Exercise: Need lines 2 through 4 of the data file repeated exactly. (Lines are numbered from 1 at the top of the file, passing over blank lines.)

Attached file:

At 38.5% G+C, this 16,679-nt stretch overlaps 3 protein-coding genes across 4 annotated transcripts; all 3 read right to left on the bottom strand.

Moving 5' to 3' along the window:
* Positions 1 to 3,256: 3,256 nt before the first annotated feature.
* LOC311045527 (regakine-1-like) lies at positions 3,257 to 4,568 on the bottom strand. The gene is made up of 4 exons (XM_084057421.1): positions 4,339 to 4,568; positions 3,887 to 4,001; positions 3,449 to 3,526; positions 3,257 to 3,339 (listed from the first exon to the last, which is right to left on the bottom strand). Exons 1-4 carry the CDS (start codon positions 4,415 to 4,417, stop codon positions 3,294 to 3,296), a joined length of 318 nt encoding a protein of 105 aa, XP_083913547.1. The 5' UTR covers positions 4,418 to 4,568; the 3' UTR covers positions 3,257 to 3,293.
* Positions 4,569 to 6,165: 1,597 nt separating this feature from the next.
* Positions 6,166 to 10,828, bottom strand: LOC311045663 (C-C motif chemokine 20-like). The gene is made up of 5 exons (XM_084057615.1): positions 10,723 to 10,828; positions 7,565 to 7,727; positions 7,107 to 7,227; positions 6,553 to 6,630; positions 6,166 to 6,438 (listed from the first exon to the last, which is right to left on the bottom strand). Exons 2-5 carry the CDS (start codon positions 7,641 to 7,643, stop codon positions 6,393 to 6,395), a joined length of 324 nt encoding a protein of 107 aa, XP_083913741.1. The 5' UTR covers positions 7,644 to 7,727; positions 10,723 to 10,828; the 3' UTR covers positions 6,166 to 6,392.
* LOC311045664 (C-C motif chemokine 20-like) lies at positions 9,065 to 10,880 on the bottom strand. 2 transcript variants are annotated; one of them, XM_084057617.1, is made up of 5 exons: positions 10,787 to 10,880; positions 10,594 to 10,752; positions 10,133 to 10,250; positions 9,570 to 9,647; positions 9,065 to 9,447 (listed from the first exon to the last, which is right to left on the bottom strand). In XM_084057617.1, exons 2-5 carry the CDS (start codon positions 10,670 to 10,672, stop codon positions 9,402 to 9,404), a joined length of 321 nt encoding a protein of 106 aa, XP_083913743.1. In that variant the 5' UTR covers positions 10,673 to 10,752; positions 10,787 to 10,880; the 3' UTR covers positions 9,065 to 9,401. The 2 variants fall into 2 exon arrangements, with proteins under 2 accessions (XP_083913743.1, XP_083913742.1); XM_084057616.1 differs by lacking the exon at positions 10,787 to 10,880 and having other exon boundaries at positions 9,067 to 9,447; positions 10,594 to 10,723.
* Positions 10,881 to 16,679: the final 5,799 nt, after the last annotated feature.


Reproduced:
Moving 5' to 3' along the window:
* Positions 1 to 3,256: 3,256 nt before the first annotated feature.
* LOC311045527 (regakine-1-like) lies at positions 3,257 to 4,568 on the bottom strand. The gene is made up of 4 exons (XM_084057421.1): positions 4,339 to 4,568; positions 3,887 to 4,001; positions 3,449 to 3,526; positions 3,257 to 3,339 (listed from the first exon to the last, which is right to left on the bottom strand). Exons 1-4 carry the CDS (start codon positions 4,415 to 4,417, stop codon positions 3,294 to 3,296), a joined length of 318 nt encoding a protein of 105 aa, XP_083913547.1. The 5' UTR covers positions 4,418 to 4,568; the 3' UTR covers positions 3,257 to 3,293.